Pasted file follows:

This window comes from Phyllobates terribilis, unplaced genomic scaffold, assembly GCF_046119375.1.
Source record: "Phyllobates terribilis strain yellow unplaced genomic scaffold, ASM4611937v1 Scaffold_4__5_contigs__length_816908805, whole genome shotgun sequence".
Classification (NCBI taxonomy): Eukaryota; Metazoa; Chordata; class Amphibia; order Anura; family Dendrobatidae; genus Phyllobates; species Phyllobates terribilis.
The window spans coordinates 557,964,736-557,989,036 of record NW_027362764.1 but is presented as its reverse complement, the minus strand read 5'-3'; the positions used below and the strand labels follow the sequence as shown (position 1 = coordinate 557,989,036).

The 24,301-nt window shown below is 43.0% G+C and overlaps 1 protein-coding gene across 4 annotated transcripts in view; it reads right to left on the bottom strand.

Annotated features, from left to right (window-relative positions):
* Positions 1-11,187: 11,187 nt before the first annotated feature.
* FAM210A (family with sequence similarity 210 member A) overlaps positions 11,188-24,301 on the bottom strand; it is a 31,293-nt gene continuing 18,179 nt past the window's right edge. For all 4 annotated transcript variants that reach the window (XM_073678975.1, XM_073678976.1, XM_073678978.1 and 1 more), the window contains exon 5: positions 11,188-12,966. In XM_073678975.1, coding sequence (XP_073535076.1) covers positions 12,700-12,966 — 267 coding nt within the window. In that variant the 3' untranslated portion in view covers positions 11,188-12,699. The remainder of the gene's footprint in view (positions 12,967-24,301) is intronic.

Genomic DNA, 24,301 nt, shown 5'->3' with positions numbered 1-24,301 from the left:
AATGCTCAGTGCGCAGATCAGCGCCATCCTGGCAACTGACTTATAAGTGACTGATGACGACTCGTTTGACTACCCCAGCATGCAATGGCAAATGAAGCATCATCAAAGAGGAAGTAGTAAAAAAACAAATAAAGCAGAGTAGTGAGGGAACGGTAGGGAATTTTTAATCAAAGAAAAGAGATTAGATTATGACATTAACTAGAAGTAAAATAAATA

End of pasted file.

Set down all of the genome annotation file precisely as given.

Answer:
This window comes from Phyllobates terribilis, unplaced genomic scaffold, assembly GCF_046119375.1.
Source record: "Phyllobates terribilis strain yellow unplaced genomic scaffold, ASM4611937v1 Scaffold_4__5_contigs__length_816908805, whole genome shotgun sequence".
Classification (NCBI taxonomy): Eukaryota; Metazoa; Chordata; class Amphibia; order Anura; family Dendrobatidae; genus Phyllobates; species Phyllobates terribilis.
The window spans coordinates 557,964,736-557,989,036 of record NW_027362764.1 but is presented as its reverse complement, the minus strand read 5'-3'; the positions used below and the strand labels follow the sequence as shown (position 1 = coordinate 557,989,036).

The 24,301-nt window shown below is 43.0% G+C and overlaps 1 protein-coding gene across 4 annotated transcripts in view; it reads right to left on the bottom strand.

Annotated features, from left to right (window-relative positions):
* Positions 1-11,187: 11,187 nt before the first annotated feature.
* FAM210A (family with sequence similarity 210 member A) overlaps positions 11,188-24,301 on the bottom strand; it is a 31,293-nt gene continuing 18,179 nt past the window's right edge. For all 4 annotated transcript variants that reach the window (XM_073678975.1, XM_073678976.1, XM_073678978.1 and 1 more), the window contains exon 5: positions 11,188-12,966. In XM_073678975.1, coding sequence (XP_073535076.1) covers positions 12,700-12,966 — 267 coding nt within the window. In that variant the 3' untranslated portion in view covers positions 11,188-12,699. The remainder of the gene's footprint in view (positions 12,967-24,301) is intronic.

Genomic DNA, 24,301 nt, shown 5'->3' with positions numbered 1-24,301 from the left:
AATGCTCAGTGCGCAGATCAGCGCCATCCTGGCAACTGACTTATAAGTGACTGATGACGACTCGTTTGACTACCCCAGCATGCAATGGCAAATGAAGCATCATCAAAGAGGAAGTAGTAAAAAAACAAATAAAGCAGAGTAGTGAGGGAACGGTAGGGAATTTTTAATCAAAGAAAAGAGATTAGATTATGACATTAACTAGAAGTAAAATAAATA